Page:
6  It would be helpful if the authors would state the initial condition for the integration of the wave function renormalisation explicitly here.
Section III:
7  typo: "the classical spectral is ultralocal" > "the classical spectral function is ultralocal"
8  It would be helpful if the term ultralocal mentioned in point 7 would be defined.
9  typo: "can readily performed" > "can readily be performed"
Subsection A:
10  Eq. (24) excludes more general behaviour like in nonlocal gravity theories (propagator with exponential falloff)  why is this behaviour excluded here?
11  In my opinion it would be helpful to define the meaning of $\xi$ a bit earlier, around eq. (36).
12  The discussion of the case $\eta<2$ is not clear enough, and a more explicit discussion would be helpful. In particular, the divergence for small frequencies cannot be read off from the large frequency behaviour.
13  On a more general ground, how much does the discussion rely on the concept of momentum locality introduced in [Phys.Rev.D 92 (2015) 12, 121501] by some of the present authors and others? As far as I understand, the relation between the anomalous dimension at vanishing momentum and the falloff of the propagator and large momentum rely on momentum locality.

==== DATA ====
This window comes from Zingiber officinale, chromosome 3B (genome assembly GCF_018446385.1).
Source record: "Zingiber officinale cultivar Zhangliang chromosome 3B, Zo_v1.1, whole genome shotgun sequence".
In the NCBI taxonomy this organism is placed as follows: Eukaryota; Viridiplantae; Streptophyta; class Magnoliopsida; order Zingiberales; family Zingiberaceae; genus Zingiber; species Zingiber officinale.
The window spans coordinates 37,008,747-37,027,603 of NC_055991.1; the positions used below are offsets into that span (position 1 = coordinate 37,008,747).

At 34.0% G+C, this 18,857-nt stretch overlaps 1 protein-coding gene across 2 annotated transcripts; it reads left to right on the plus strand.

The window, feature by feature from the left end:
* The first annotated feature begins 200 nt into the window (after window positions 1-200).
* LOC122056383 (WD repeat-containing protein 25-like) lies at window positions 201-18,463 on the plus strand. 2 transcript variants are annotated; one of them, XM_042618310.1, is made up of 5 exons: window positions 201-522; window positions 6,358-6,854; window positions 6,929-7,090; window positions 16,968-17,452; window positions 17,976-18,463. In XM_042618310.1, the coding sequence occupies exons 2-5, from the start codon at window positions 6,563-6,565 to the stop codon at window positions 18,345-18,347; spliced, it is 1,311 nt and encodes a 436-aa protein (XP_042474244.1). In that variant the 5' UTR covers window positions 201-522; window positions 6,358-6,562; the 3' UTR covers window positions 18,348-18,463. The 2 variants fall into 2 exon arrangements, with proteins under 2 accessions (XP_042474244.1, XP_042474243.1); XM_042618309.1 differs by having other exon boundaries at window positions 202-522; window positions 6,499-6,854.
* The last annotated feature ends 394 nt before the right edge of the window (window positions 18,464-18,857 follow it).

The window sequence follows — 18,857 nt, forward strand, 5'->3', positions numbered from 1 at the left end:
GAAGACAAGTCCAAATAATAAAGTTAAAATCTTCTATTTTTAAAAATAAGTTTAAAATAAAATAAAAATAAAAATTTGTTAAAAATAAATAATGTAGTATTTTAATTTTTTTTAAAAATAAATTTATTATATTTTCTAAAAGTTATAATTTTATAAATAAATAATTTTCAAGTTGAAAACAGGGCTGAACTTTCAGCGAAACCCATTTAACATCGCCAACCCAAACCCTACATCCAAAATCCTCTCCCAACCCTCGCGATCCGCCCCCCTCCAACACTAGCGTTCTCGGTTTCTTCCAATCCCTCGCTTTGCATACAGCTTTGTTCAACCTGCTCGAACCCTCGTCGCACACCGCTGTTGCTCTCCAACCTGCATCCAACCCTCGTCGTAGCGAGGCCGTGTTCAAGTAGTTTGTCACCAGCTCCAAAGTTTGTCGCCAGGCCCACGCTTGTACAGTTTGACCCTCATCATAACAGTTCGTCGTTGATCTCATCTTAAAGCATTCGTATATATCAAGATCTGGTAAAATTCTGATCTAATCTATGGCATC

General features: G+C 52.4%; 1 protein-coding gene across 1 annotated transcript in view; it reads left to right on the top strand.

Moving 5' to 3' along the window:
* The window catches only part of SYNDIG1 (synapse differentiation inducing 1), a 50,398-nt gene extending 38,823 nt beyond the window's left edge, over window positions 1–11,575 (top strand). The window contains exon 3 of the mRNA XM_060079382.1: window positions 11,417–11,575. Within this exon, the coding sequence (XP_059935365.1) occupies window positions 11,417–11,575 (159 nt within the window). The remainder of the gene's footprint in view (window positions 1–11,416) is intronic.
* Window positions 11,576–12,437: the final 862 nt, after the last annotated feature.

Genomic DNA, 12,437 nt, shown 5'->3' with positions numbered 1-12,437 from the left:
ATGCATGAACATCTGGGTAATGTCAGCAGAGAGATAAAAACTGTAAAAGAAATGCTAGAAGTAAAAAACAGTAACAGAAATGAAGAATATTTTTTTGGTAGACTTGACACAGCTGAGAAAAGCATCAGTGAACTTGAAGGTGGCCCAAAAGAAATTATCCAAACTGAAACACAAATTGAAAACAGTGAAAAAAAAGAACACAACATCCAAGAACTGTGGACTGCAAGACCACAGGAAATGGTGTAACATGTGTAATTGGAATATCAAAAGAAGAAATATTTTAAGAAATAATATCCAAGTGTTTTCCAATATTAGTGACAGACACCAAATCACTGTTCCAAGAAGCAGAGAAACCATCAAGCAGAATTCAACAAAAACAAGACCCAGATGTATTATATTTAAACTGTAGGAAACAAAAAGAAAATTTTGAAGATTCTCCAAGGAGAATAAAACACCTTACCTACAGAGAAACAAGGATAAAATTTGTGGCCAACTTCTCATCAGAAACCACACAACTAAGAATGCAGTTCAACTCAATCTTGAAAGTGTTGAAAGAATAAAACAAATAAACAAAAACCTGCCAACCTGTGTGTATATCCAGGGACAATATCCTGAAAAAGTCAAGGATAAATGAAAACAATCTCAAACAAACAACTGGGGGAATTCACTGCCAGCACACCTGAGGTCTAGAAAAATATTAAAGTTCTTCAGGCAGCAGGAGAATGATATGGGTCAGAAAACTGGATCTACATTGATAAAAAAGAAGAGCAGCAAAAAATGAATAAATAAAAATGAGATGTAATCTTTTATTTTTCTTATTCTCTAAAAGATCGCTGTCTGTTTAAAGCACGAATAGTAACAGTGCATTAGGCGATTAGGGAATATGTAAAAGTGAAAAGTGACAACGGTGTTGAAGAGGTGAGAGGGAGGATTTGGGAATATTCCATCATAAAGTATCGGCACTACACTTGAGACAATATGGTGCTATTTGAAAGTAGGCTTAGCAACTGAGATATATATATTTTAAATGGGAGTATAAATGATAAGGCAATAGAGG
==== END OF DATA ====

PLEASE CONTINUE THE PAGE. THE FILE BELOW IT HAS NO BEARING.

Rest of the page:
Section IV:
Subsection A:
14  Eq. (45): I would suggest to change the boundaries of the integral: $\int_k^\Lambda$ instead of $\int_\Lambda^k$
15  It seems to me that the coefficient $A_h$ should be related to the prefactor of the oneloop universal logarithm from EFT. Is a direct comparison possible? If not, why?
16  What is the concrete motivation to choosing the hypergeometric function $U_{a,b}$?
Subsection C:
17  Eq. (54) needs a little more explanation. In particular, what is the index structure, and where exactly does this relation come from?
Section V:
Subsection C:
18  typo: "soften negative peak" > "softened negative peak"
19  Is there an explanation for why the reconstruction of the background spectral function is so much less stable than the reconstruction of the fluctuation spectral function?
Appendix E:
20  Eq. (E4): I think that one has a strict equality in this equation for the chosen regulator and $p^2 \geq 4k^2$. In this regime, the regulator depending on the sum of loop and external momentum vanishes identically, and the asymptotic formula should be exact.